Published: Oct. 28, 2016 By
shawnna mullenax

PhD Candidate, President of PSCI Graduate Students

When Shawnna Mullenax enrolled at West Virginia University, she had plans to become a chiropractor; however, she quickly learned that it’s never too early to change your major.

“Three weeks into college, I knew it wasn’t for me,” said the fifth-year graduate student. “I was taking exercise physiology classes, a physics class, and an international relations class. And I realized the only class that was really interesting to me was my international relations class.”

Mullenax knew she wanted to pursue a degree in political science, but it wasn’t easy for her to walk away from her future in the medical field.

“I was nervous because I was changing my major from something that seemed a lot more lucrative,” she said.  “I was in a program in high school for first-generation college students, and what we were repeatedly told was that we needed to get medical degrees. I had in my mind that any other degree was a gamble.”

Even so, she was able to overcome her doubts with the encouragement of her family and friends.

“I felt fortunate that my parents were always really supportive of whatever I wanted to do,” she said. “And it all worked out.”

Mullenax graduated with her degree in political science and went on to enroll as a graduate student at CU, where she specializes in comparative politics, international relations, and gender politics. Throughout her years as a graduate student, she has worked as a TA, taught her own class, and now works as a grader for an international political economy course.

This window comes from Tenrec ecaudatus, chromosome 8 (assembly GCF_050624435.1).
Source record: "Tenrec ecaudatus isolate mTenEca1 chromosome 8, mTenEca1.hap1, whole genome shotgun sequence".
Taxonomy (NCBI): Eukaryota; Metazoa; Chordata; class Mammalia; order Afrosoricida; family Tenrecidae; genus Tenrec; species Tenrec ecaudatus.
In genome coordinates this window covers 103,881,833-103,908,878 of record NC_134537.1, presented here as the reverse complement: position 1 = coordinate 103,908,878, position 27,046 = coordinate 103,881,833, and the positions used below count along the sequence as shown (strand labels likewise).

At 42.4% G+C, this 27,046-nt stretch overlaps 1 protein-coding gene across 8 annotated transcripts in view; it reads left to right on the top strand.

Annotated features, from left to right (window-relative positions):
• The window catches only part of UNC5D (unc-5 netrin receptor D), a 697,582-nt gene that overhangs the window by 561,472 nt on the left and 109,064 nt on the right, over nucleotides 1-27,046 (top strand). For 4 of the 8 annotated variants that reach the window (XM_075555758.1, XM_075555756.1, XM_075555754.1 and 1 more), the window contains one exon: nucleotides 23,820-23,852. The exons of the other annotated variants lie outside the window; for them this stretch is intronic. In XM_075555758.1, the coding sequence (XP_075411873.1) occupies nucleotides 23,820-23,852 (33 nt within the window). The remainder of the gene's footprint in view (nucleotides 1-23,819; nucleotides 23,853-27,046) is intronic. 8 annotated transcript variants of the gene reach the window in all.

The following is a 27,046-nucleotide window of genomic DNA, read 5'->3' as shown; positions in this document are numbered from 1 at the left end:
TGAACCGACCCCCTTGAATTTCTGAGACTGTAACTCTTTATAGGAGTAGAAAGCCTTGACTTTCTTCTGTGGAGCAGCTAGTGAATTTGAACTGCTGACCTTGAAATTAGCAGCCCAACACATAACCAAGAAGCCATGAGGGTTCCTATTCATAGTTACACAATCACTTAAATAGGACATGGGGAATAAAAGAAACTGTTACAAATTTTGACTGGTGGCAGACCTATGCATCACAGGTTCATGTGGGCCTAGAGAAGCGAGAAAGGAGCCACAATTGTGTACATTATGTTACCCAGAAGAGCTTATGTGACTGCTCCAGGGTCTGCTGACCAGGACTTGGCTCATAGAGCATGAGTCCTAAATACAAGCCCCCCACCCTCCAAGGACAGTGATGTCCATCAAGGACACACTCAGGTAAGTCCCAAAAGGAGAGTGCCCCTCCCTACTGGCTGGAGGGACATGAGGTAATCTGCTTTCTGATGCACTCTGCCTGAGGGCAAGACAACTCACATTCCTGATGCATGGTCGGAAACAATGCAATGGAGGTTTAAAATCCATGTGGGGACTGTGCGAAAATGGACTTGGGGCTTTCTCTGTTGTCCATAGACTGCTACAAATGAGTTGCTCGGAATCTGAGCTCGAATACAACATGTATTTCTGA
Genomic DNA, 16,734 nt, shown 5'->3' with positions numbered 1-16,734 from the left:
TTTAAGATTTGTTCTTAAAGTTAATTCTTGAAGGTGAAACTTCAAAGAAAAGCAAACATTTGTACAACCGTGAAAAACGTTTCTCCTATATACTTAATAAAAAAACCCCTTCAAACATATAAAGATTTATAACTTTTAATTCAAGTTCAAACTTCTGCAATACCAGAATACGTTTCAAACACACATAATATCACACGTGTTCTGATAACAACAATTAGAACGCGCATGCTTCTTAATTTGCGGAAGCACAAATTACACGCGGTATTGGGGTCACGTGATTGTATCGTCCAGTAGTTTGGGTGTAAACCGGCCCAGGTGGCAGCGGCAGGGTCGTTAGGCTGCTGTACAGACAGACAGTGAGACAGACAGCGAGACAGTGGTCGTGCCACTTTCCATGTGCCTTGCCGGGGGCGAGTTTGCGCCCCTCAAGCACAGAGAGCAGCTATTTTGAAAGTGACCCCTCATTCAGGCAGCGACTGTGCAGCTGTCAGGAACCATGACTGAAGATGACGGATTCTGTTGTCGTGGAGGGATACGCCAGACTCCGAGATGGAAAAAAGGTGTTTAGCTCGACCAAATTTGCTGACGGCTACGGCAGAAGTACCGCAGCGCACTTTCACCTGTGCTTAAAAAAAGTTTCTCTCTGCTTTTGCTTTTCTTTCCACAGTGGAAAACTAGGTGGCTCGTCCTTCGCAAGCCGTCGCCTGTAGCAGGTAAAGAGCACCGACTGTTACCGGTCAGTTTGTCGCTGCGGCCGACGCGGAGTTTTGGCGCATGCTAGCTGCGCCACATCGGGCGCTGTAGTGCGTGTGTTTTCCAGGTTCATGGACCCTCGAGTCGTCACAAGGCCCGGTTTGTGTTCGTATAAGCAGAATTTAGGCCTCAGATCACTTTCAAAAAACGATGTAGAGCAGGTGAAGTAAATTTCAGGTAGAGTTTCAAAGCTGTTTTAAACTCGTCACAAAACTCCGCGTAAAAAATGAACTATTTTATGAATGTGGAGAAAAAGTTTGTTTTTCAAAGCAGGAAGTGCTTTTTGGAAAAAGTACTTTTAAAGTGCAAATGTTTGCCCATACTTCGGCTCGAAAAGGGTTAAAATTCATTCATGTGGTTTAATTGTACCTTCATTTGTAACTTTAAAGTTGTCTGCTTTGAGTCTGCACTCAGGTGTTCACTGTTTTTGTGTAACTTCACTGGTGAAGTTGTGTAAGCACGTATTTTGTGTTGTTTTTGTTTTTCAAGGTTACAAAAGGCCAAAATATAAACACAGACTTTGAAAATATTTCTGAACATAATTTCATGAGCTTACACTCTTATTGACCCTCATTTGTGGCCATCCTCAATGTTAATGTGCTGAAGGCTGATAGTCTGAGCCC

“Boulder wasn’t on my radar at first,” she said. “But I had done a semester abroad in Bolivia, and it just so happened that Carew Boulding and Krister Andersson had also done work in Bolivia. So I applied, and I was thrilled when I got in.”

The department has since funded several trips for Mullenax to go to Bolivia and advance her research on the country. After conducting many interviews there, the PhD candidate looks forward to publishing a chapter in Contesting the Transformation, which will focus on the rights of Bolivia's women’s groups and LGBT movement.

In the meantime, she plans to stay busy as both an officer in CU’s graduate student government and the president of the political science graduate students.

“As president, I’m a liaison between the faculty and the grad students,” she said. “I work on taking any issues the grad students have to David Brown and Jennifer Fitzgerald.”

Her term has been both successful and enjoyable, and Mullenax has grown closer to her fellow graduate students throughout the year.

“Overall, I’m incredibly thankful for the grad school experience I’ve had,” she said. “The grad students are especially close in this department, and we’ve really made a commitment to being friends.”